September 23, 2018

Nationality Law: Optics Vs. Impact

I understand why so many people are freaking out over the recent legislation making Israel the “nation-state of the Jewish people.” The optics aren’t good. While much of the Nationality Law affirms the obvious symbols of a Jewish state — the flag, the national anthem, holidays, etc. — other parts are more controversial. These include clauses relegating the Arab language to a “special” status rather than an official one, and promoting the establishment of Jewish communities throughout Israel.

Like I said, bad optics. But what about actual impact? 

Yuval Shani, executive vice president of the Israel Democracy Institute, an independent think tank known to be highly sensitive to anything that threatens Israel’s democratic character, told The Jerusalem Post: “It is not a game changer and has very little problematic implications. It won’t change how the country is run.”

 Having said that, Shani added: “It is not an injury but an insult.”

So, while Arabs and other minorities will not suffer injury and will have the same civil liberties as before — the same freedom of speech, freedom of religion, freedom to protest, freedom of the press, etc. — many of them may feel insulted and diminished because the “Jewish” part of “Jewish state” will become more official. 

Said another way, the Zionist elephant in the room will now be sitting at the table, munching on the hummus.

I guess it was just a matter of time before the great paradox of the Zionist project — A state for the Jews with equal rights for non-Jews? A Jewish state that recognizes other religions? — would come in for some reckoning. How could it not?

The Jewish democracy project was always destined to be a delicate dance between two crucial ideals in constant tension.

 I confess that what I find bothersome in all the hysteria is a seeming lack of appreciation for the incredible difficulty in managing this paradox, not to mention the precarious tension inherent in the very idea of a Jewish democracy.

Presumably, critics of the Nationality Law would have had no problem with beefing up the “democratic” part of the equation. That would have triggered no controversy. But to beef up the Jewish part? That’s not as popular.

“Democracy” signifies human rights, freedom, equality, social justice and all the noble ideals associated with modern societies.

“Jewish” signifies religion, tribalism, exclusivity and all that is unfashionable about less enlightened nation-states.

Viewed through that lens, any move seen as downplaying democracy and playing up Jewishness is asking for trouble, even if the trouble is mostly symbolic. That is what happened with the Nationality Law: Israel played up its Jewishness and the world pounced.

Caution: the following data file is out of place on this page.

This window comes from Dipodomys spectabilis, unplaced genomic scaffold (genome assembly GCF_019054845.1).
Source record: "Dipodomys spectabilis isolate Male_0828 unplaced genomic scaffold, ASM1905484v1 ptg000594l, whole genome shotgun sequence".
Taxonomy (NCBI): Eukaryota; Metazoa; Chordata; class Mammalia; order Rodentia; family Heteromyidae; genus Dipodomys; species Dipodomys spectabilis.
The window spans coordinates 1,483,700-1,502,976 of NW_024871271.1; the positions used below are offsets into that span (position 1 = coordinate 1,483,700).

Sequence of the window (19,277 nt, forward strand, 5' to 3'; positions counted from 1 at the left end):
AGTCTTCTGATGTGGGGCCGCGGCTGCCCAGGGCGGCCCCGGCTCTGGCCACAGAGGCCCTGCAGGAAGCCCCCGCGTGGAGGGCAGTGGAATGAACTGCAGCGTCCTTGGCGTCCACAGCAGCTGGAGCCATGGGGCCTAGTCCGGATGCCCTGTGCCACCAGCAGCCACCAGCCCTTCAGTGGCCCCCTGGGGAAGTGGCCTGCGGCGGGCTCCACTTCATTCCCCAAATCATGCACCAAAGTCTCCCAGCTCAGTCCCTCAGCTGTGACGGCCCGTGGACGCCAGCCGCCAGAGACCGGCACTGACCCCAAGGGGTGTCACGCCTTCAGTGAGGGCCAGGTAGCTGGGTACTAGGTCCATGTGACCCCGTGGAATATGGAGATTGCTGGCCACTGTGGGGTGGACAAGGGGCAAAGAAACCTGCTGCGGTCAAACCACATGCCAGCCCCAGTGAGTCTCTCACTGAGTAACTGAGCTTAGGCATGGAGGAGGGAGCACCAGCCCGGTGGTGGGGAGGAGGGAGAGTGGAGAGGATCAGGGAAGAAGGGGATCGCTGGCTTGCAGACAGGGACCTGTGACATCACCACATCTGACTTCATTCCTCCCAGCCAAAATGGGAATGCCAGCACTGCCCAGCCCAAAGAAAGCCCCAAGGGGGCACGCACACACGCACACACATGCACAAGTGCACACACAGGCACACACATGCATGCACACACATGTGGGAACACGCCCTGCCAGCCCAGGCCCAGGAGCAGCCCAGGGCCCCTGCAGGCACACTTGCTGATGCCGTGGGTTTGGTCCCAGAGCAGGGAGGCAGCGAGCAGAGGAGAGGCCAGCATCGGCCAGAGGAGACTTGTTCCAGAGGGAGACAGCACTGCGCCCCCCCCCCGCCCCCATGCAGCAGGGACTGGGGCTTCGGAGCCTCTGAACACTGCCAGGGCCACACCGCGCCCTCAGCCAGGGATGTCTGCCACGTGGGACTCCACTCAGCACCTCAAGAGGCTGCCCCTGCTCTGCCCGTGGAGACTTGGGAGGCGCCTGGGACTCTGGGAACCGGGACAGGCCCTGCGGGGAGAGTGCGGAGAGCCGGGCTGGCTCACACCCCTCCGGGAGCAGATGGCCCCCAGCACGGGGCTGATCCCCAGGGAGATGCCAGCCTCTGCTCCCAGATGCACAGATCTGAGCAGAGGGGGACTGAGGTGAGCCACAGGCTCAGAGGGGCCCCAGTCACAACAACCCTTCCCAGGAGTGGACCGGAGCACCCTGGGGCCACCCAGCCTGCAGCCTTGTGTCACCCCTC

Through the firestorm, we don’t hear much about Israel’s courageous accomplishment on the democratic side of the ledger. Amid the toxic talk about Israel turning into a racist state, you would never know that the luckiest Muslims in the Middle East are the ones who live in the Jewish state, a state under siege and in a continuous state of war.  

If the law “is not a game changer” and “won’t change how the country is run,” why are people freaking out over the recognition of the Jewish character of the Jewish state? 

With all of their challenges, it is only in Israel where Arabs and Muslims enjoy such a high level of basic rights and freedoms. The new law changes none of that, good or bad. What it does is touch an emotional chord — it reminds non-Jews that they live in a Jewish country.

I don’t want to minimize that sentiment, but I don’t want to blow it out of proportion, either.

It’s instructive that most criticism of the new law is indeed blown out of proportion, as with the Jewish leader who predicted it would result in “enormous damage” to the “legitimacy of the Zionist vision.”

Really? As much as I agree that the optics are bad and a case could be made that the law wasn’t necessary, such over-the-top reactions end up making a case that the law may, in fact, be necessary.

After all, if the law “is not a game changer” and “won’t change how the country is run,” why are people freaking out over the recognition of the Jewish character of the Jewish state? In other words, if the world explodes in horror at a step to reaffirm Israel’s Jewishness, maybe that in itself is a reason for Israel to take that step.

“National self-determination for the Jews in the State of Israel does not compromise by one iota the democratic or human rights of any of its other citizens,” wrote British journalist Melanie Phillips, who has written on the Middle East for decades. “No country in the world offers national self-determination to its minorities, for the simple reason that to do so would make those minorities themselves a nation.”

In any event, the Jewish democracy project was always destined to be a delicate dance between two crucial ideals in constant tension. The rising hysteria against the new law has turned this dance into a fistfight. 

If you ask me, those are also bad optics.